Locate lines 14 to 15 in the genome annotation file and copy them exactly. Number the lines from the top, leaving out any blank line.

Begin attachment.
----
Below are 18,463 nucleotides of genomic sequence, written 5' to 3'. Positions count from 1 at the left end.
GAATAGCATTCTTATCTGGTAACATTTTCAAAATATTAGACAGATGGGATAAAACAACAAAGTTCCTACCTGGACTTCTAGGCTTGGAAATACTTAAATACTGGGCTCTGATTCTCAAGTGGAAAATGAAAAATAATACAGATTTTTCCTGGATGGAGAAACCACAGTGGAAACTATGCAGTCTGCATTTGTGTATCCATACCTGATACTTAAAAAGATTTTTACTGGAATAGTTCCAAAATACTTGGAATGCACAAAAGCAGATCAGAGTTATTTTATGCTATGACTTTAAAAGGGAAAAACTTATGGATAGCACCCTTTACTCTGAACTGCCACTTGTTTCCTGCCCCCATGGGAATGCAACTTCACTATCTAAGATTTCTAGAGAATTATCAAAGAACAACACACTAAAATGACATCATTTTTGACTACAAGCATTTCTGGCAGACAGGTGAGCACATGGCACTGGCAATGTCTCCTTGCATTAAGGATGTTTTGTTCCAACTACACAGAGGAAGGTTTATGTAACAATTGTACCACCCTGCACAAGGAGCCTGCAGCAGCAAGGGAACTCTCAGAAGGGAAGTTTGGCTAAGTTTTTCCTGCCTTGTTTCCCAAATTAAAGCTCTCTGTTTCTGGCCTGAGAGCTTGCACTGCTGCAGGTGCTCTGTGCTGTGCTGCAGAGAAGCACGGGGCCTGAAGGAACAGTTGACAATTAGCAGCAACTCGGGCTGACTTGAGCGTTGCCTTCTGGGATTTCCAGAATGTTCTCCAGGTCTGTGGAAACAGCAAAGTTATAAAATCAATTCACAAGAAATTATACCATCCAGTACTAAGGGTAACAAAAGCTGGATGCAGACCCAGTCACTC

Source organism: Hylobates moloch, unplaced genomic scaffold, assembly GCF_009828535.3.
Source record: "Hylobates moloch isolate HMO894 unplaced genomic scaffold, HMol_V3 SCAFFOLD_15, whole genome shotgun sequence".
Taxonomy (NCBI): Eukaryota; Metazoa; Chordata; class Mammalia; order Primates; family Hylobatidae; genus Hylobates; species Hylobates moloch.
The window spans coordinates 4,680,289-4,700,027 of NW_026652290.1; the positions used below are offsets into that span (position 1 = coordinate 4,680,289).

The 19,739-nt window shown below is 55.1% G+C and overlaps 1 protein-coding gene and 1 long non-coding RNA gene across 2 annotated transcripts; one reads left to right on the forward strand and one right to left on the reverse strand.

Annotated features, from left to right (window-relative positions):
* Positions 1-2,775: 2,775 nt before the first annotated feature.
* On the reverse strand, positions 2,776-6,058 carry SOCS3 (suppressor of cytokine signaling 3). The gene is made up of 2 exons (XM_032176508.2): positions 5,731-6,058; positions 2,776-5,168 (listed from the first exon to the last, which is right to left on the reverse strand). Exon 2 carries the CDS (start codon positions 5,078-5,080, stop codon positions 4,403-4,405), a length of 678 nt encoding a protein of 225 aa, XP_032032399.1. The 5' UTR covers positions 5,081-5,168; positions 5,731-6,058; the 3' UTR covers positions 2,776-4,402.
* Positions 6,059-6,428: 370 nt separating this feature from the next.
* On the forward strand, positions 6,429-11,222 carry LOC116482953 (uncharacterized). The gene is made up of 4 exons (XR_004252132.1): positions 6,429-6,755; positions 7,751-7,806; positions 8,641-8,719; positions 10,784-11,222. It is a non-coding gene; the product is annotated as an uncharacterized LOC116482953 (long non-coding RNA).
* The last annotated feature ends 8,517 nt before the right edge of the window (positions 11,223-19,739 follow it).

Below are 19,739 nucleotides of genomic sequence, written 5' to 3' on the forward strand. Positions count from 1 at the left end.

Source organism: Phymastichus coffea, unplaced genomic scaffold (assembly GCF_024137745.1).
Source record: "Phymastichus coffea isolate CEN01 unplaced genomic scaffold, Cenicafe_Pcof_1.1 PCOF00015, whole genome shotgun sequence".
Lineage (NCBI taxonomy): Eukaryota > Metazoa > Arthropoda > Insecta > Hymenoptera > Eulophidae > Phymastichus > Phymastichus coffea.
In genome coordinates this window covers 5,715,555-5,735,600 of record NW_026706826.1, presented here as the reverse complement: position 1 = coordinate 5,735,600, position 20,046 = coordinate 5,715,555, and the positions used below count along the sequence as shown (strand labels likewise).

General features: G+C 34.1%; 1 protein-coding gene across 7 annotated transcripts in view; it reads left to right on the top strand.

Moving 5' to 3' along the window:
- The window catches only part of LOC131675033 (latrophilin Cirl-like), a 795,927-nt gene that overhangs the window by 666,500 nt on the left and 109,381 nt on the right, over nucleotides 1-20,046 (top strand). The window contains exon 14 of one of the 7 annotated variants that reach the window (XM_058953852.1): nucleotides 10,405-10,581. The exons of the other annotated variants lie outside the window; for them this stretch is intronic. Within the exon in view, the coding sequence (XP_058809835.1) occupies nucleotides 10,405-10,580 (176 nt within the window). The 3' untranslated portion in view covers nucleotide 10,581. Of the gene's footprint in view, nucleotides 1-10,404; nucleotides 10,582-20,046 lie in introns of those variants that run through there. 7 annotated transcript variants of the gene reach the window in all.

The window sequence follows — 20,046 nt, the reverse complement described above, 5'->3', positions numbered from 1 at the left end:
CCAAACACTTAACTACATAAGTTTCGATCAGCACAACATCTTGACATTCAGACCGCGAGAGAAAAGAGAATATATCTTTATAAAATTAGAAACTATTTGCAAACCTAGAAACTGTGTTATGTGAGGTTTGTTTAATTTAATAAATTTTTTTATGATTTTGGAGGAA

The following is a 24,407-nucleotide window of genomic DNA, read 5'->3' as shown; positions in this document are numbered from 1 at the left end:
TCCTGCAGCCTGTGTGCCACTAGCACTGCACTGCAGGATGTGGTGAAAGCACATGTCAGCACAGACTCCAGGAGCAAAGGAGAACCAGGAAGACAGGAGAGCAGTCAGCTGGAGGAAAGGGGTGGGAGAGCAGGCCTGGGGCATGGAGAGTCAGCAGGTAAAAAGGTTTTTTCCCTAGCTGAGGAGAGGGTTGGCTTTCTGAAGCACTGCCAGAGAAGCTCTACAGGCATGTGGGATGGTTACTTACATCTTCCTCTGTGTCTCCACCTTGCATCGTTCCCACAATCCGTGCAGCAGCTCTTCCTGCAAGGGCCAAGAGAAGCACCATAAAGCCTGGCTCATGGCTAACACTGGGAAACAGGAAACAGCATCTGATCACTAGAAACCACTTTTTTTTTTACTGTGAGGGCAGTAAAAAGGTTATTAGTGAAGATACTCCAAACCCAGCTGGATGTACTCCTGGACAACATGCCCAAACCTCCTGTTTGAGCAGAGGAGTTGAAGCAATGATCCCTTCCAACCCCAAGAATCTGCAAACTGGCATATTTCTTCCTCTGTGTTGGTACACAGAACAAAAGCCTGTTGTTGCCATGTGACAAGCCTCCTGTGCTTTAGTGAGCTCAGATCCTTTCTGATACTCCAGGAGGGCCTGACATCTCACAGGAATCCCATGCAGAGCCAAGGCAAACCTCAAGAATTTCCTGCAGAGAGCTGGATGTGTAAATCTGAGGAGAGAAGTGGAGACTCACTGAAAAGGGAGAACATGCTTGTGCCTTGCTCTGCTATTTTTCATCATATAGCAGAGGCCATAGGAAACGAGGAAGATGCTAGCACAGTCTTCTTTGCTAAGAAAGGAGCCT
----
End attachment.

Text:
Below are 19,739 nucleotides of genomic sequence, written 5' to 3' on the forward strand. Positions count from 1 at the left end.

Source organism: Phymastichus coffea, unplaced genomic scaffold (assembly GCF_024137745.1).